What is the most productive asset that India has? Being one of the fastest growing developing economies, the Indian economy holds a huge promise because of its favorable demographics. It is one among the countries with the largest young population in the world. And as these better educated and skilled youngsters enter the job market, the factors like productivity, innovations, efficiencies and in turn per capita metrics are bound to grow as well.
However, a young population by itself will not be enough to accelerate the domestic economy that has currently struck a slow phase. What it needs to unleash its potential is a robust infrastructure and job opportunities. And we need a higher involvement of private sector to accomplish the same.
Unfortunately, the climate in India has not been very congenial for private investment. When it comes to fair job and livelihood opportunities for the youth entering the job market, we are worse than what we were five years ago. And the slowdown has pushed us into a vicious cycle. This is how it works. The slowdown in demand leads to contracted sales growth. On the other hand, expenditure is difficult to manage accordingly. This in turn leads to weaker margins. The expectation of weaker margins discourages and defers investment plans and the cycle goes on.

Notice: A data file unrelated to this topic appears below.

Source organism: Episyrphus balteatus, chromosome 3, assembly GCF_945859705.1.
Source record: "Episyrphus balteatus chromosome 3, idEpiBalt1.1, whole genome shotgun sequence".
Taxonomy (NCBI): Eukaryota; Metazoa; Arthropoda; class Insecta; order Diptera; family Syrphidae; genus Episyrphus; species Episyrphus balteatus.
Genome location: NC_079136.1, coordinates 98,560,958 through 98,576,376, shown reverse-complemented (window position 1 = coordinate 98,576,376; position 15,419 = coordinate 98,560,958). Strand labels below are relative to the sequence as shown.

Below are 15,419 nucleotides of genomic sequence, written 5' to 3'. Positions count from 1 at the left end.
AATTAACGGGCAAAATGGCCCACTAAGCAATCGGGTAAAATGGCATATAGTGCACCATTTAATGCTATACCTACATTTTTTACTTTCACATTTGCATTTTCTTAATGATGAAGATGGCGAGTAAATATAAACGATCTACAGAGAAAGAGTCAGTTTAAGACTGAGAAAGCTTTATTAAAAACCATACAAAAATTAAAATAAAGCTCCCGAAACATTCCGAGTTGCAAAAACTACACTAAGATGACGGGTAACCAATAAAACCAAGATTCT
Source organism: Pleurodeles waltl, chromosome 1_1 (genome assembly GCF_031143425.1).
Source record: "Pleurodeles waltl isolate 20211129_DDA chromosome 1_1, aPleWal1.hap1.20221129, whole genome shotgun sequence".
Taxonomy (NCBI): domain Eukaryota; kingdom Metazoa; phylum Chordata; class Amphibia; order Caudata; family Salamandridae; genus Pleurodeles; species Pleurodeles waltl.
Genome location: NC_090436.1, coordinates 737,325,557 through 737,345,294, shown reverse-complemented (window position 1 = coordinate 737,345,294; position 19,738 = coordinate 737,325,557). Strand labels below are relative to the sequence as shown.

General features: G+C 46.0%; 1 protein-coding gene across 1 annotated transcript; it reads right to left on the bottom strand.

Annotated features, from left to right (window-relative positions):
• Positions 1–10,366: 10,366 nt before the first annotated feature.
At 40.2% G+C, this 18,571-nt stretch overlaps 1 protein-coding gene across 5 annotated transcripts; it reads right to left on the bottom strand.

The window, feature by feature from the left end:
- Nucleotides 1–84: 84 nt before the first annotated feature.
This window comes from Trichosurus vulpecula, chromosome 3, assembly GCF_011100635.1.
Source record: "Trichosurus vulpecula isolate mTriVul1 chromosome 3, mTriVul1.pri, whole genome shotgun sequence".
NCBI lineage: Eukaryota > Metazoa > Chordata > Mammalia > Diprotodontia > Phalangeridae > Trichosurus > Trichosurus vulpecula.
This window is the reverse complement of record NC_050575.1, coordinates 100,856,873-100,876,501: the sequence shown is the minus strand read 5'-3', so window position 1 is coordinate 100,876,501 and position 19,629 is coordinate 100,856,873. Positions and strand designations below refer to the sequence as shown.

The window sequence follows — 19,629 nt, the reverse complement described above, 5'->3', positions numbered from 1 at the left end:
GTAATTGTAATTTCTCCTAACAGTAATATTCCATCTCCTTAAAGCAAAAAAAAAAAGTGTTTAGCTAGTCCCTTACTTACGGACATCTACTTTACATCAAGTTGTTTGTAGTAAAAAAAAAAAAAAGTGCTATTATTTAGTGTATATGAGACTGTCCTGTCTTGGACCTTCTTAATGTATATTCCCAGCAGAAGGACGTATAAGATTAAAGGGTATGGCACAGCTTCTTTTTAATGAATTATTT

So is there a way out of this cycle? Certainly, there is. The challenge can be overcome through a combined involvement of favourable regulatory scenario, access to finances to raise capital for investments in infrastructure and ensuring better credit quality and lowering credit risks for the financial institutions that will fund these expansions. With more investment in capacities and better access to resources through higher technology, more jobs will be created .This hopefully will revive the demand and bring the much needed turnaround.
With recent announcements to hike power tariffs, debt restructuring plan for state electricity boards, allowing foreign direct investment (FDI) in multibrand retail and increase in diesel prices, we have hit the right note. But these reforms are just the baby steps. We need to go a long way before we can expect to witness the tangible impact such as doubling of per capital income - a milestone that the other Asian peers have already achieved. To conclude, boosting infrastructure is critical to the growth in the economy and though it may seem a difficult task, is not impossible to achieve if the Government shows the grit to undertake and execute reforms well in time.